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Beetle to help eradicate invasive plant

July 17, 2013
By BOB PETCHER ( , Fort Myers Beach Bulletin, Fort Myers Beach Observer

Lee County Parks & Recreation officials have recently released a biological agent to control the spread of an invasive exotic plant within Matanzas Pass Preserve.

According to Lee Parks Land Steward Terry Cain, five mating pairs of a specific Asain leaf beetle were set free into the Beach preserve to help combat the quick-growing air potato plant.

The air potato leaf beetle (LILIOZERIS cheni) was released two weeks ago. This project is part of an ongoing research study.

Article Photos

The air potato plant with a heart-shaped leaf is growing within Matanzas Pass Preserve. Recently, a specific Asian leaf beetle has been released within the preserve as a biological agent to control the spread of the invasive exotic plant.

"We are very excited about this wonderful way to try to control this miserable, exotic plant," said Lee Parks Land Steward Terry Cain. "The exotic grows exponentially without any inhibitors at this time of the year. It grows about two feet a day and displaces the natural habitat and prevents other native plants from photosynthesis because it covers it. It usually is labor-intese and costly to control the air potato."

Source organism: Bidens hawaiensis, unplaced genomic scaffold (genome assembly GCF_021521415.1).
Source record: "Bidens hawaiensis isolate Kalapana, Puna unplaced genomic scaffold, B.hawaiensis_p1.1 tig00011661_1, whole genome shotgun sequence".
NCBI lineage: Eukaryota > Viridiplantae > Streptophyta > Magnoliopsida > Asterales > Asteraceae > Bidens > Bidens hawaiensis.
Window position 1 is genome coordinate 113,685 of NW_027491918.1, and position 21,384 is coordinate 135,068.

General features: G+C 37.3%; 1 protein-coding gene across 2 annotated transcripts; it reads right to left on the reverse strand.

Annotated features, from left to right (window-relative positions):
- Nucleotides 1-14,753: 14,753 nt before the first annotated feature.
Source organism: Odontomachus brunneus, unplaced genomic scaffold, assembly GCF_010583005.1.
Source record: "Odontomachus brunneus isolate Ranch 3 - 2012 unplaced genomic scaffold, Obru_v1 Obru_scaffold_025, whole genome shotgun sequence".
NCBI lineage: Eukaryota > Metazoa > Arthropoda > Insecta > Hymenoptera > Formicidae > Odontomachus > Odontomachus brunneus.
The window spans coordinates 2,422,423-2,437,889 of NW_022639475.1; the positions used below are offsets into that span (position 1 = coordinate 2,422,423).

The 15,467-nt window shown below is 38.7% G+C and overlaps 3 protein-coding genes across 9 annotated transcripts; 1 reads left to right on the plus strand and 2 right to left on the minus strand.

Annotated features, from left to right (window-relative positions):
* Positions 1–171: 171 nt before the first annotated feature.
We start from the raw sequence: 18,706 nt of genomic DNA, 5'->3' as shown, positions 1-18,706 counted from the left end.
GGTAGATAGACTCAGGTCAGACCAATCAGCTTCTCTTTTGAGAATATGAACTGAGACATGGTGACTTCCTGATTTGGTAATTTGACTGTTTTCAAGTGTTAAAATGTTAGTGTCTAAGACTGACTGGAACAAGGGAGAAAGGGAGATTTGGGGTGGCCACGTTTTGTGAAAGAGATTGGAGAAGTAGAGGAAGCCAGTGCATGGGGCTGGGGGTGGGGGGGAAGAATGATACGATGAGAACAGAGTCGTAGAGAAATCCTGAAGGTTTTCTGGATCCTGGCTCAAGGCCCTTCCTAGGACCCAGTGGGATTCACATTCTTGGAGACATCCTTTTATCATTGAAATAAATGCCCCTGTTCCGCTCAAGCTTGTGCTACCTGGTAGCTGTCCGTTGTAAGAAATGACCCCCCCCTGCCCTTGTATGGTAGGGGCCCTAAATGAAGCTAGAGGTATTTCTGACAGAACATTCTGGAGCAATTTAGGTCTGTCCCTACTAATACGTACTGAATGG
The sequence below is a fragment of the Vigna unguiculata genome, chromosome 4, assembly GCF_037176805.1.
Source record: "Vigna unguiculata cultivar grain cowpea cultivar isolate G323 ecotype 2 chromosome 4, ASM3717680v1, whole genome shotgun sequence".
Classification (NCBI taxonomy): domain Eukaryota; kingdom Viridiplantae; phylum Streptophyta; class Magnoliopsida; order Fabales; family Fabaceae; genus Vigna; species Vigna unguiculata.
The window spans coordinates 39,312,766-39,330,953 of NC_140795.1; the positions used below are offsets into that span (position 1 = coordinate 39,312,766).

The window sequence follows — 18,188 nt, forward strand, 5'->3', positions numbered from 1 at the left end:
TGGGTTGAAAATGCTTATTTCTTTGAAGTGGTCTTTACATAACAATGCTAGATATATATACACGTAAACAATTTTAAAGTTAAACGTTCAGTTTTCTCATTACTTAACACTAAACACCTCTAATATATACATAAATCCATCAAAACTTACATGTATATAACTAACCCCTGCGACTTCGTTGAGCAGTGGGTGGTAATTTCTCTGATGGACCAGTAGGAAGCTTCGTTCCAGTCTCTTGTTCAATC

The goal is for the beetle to eat the leaf of the plant, thus killing it by way of not allowing it to produce its own energy through photosynthesis. That way, indigenous plants within the preserve will prosper and not be choked by the air potato plant's vines.

The beetles, which are originally from China, are part of a extensive research study of the USDA Invasive Plant Laboratory in Fort Lauderdale. It is a natural predator of the air potato plant, an exotic from Asia.

"We have been in contact with two post doctorates (Ellen and Melissa) at the laboratory," said Cain. "This is something that we have been waiting to happen for a long time now."

The program is not a trial-and-error experiment.

"It has been extensively tested that it is host specific, meaning that it will only eat the air potato," said Cain. "It is supposed to virtually have no risk to other plant species."

Lee Parks officials and the Saturday preserve work crew have let the air potato plants grow for a year to show they have not been controling it to allow the biological control study take effect.

"We are excited to see how they do," said Cain. "The Friends of Matanzas Pass Preserve welcomed them with a welcome sign to their new home."

The beetles were transferred into the preserve while clinging to an air potato leaf.

"While we were placing them into the preserve, we noticed that one of them had already laid eggs. So, we should have extra 'lili' beetles," said Cain. "We are very happy about that."

The study should yield results in a year's time. There will be updates via post docs every few months to check on the progress, says Cain.



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